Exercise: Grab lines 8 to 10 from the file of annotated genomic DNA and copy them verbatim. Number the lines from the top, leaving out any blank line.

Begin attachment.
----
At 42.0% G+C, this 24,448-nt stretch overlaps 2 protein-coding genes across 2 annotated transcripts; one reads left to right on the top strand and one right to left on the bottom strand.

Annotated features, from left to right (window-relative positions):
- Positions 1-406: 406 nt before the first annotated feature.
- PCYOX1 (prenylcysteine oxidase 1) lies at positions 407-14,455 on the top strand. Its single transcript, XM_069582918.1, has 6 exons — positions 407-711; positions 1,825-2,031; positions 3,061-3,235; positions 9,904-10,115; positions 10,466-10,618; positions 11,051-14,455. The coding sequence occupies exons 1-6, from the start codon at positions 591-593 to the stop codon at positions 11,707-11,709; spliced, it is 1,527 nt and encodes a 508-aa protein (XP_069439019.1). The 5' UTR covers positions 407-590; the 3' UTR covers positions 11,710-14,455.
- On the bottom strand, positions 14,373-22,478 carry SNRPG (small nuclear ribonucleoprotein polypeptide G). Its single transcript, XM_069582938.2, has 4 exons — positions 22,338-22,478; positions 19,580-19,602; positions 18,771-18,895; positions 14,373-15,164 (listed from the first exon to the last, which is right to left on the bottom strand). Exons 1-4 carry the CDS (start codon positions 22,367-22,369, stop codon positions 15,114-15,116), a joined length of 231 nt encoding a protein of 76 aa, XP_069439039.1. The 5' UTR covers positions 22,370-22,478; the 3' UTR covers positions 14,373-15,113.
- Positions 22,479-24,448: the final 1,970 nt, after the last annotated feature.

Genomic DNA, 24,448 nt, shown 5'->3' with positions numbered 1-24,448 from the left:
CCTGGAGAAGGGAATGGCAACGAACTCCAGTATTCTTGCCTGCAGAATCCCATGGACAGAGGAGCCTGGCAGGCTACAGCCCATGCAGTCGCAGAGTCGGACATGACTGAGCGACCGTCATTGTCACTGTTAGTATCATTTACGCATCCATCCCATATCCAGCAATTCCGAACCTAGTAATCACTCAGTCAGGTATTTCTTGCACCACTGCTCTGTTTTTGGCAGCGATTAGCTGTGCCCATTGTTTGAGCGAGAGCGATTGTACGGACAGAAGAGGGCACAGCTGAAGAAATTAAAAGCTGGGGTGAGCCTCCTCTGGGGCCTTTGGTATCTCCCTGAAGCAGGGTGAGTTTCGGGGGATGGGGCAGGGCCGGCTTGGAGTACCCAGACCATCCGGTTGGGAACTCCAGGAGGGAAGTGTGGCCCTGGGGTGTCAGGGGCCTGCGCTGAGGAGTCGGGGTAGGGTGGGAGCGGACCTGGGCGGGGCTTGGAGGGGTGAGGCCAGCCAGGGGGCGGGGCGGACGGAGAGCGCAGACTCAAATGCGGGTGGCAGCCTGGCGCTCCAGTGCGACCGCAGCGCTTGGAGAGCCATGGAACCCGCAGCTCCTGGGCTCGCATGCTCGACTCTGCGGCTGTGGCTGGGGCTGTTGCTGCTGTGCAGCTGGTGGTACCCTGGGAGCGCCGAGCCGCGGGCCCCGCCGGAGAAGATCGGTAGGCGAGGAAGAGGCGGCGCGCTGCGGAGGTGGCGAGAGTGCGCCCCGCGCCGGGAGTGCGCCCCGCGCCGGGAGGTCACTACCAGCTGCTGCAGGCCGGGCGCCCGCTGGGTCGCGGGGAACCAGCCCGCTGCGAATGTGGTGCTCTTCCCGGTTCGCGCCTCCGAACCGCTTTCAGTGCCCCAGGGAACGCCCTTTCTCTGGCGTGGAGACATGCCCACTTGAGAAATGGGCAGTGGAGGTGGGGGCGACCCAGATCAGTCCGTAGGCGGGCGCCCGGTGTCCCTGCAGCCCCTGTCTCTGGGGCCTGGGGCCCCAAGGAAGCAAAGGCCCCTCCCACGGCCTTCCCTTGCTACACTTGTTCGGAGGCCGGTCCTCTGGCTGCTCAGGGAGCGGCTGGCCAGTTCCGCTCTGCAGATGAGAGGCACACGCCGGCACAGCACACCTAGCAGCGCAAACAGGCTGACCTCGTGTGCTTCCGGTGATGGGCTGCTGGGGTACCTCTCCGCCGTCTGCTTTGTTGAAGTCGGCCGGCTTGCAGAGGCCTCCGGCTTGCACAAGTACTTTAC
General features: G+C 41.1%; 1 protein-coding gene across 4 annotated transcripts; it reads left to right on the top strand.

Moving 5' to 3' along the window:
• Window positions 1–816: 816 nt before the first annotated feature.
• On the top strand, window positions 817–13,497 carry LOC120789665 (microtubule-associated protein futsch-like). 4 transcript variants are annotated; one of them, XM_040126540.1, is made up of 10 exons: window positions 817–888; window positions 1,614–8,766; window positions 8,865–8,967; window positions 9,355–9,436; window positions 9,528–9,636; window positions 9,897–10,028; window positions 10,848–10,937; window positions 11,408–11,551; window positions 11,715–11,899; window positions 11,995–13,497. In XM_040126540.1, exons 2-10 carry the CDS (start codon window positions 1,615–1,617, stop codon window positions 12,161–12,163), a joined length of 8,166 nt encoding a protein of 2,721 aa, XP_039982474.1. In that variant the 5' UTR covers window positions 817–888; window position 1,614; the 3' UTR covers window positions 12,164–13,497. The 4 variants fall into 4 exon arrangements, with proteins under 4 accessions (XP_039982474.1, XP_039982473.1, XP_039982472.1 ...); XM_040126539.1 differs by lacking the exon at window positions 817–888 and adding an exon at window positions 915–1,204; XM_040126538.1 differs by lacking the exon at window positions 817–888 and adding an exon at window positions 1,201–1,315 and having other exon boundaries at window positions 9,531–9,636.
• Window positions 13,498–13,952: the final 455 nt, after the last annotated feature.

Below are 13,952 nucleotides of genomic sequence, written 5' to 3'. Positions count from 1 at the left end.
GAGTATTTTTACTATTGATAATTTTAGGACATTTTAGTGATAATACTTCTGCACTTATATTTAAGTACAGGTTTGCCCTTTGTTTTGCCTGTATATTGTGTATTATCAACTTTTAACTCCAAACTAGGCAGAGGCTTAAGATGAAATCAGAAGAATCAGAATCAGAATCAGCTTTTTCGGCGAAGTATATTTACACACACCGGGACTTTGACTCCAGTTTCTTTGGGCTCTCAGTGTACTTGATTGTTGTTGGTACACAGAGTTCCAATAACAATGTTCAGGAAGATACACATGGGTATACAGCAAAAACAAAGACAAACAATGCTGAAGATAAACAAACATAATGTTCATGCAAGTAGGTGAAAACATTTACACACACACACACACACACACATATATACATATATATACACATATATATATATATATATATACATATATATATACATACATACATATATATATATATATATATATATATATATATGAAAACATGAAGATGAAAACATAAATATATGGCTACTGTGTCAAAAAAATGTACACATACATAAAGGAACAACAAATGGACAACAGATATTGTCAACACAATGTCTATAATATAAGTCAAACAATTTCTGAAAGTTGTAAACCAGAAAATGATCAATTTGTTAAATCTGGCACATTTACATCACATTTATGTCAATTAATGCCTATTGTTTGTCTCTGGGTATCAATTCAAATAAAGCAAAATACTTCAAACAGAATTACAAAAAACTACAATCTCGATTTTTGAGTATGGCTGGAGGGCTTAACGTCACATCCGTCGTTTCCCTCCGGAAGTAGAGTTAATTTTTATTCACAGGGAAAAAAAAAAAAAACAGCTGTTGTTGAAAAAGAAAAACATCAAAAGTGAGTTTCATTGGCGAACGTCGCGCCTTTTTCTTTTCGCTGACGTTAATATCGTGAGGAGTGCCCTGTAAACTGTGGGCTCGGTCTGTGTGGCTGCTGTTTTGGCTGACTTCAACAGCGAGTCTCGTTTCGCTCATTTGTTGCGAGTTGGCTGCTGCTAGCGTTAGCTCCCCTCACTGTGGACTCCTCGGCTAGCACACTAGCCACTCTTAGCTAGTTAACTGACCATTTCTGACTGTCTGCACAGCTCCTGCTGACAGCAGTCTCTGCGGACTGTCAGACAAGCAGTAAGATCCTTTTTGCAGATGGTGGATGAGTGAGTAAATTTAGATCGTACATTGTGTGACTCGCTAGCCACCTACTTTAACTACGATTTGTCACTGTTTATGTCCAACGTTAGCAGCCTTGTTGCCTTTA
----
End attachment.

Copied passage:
CCTGGAGAAGGGAATGGCAACGAACTCCAGTATTCTTGCCTGCAGAATCCCATGGACAGAGGAGCCTGGCAGGCTACAGCCCATGCAGTCGCAGAGTCGGACATGACTGAGCGACCGTCATTGTCACTGTTAGTATCATTTACGCATCCATCCCATATCCAGCAATTCCGAACCTAGTAATCACTCAGTCAGGTATTTCTTGCACCACTGCTCTGTTTTTGGCAGCGATTAGCTGTGCCCATTGTTTGAGCGAGAGCGATTGTACGGACAGAAGAGGGCACAGCTGAAGAAATTAAAAGCTGGGGTGAGCCTCCTCTGGGGCCTTTGGTATCTCCCTGAAGCAGGGTGAGTTTCGGGGGATGGGGCAGGGCCGGCTTGGAGTACCCAGACCATCCGGTTGGGAACTCCAGGAGGGAAGTGTGGCCCTGGGGTGTCAGGGGCCTGCGCTGAGGAGTCGGGGTAGGGTGGGAGCGGACCTGGGCGGGGCTTGGAGGGGTGAGGCCAGCCAGGGGGCGGGGCGGACGGAGAGCGCAGACTCAAATGCGGGTGGCAGCCTGGCGCTCCAGTGCGACCGCAGCGCTTGGAGAGCCATGGAACCCGCAGCTCCTGGGCTCGCATGCTCGACTCTGCGGCTGTGGCTGGGGCTGTTGCTGCTGTGCAGCTGGTGGTACCCTGGGAGCGCCGAGCCGCGGGCCCCGCCGGAGAAGATCGGTAGGCGAGGAAGAGGCGGCGCGCTGCGGAGGTGGCGAGAGTGCGCCCCGCGCCGGGAGTGCGCCCCGCGCCGGGAGGTCACTACCAGCTGCTGCAGGCCGGGCGCCCGCTGGGTCGCGGGGAACCAGCCCGCTGCGAATGTGGTGCTCTTCCCGGTTCGCGCCTCCGAACCGCTTTCAGTGCCCCAGGGAACGCCCTTTCTCTGGCGTGGAGACATGCCCACTTGAGAAATGGGCAGTGGAGGTGGGGGCGACCCAGATCAGTCCGTAGGCGGGCGCCCGGTGTCCCTGCAGCCCCTGTCTCTGGGGCCTGGGGCCCCAAGGAAGCAAAGGCCCCTCCCACGGCCTTCCCTTGCTACACTTGTTCGGAGGCCGGTCCTCTGGCTGCTCAGGGAGCGGCTGGCCAGTTCCGCTCTGCAGATGAGAGGCACACGCCGGCACAGCACACCTAGCAGCGCAAACAGGCTGACCTCGTGTGCTTCCGGTGATGGGCTGCTGGGGTACCTCTCCGCCGTCTGCTTTGTTGAAGTCGGCCGGCTTGCAGAGGCCTCCGGCTTGCACAAGTACTTTAC
General features: G+C 41.1%; 1 protein-coding gene across 4 annotated transcripts; it reads left to right on the top strand.

Moving 5' to 3' along the window: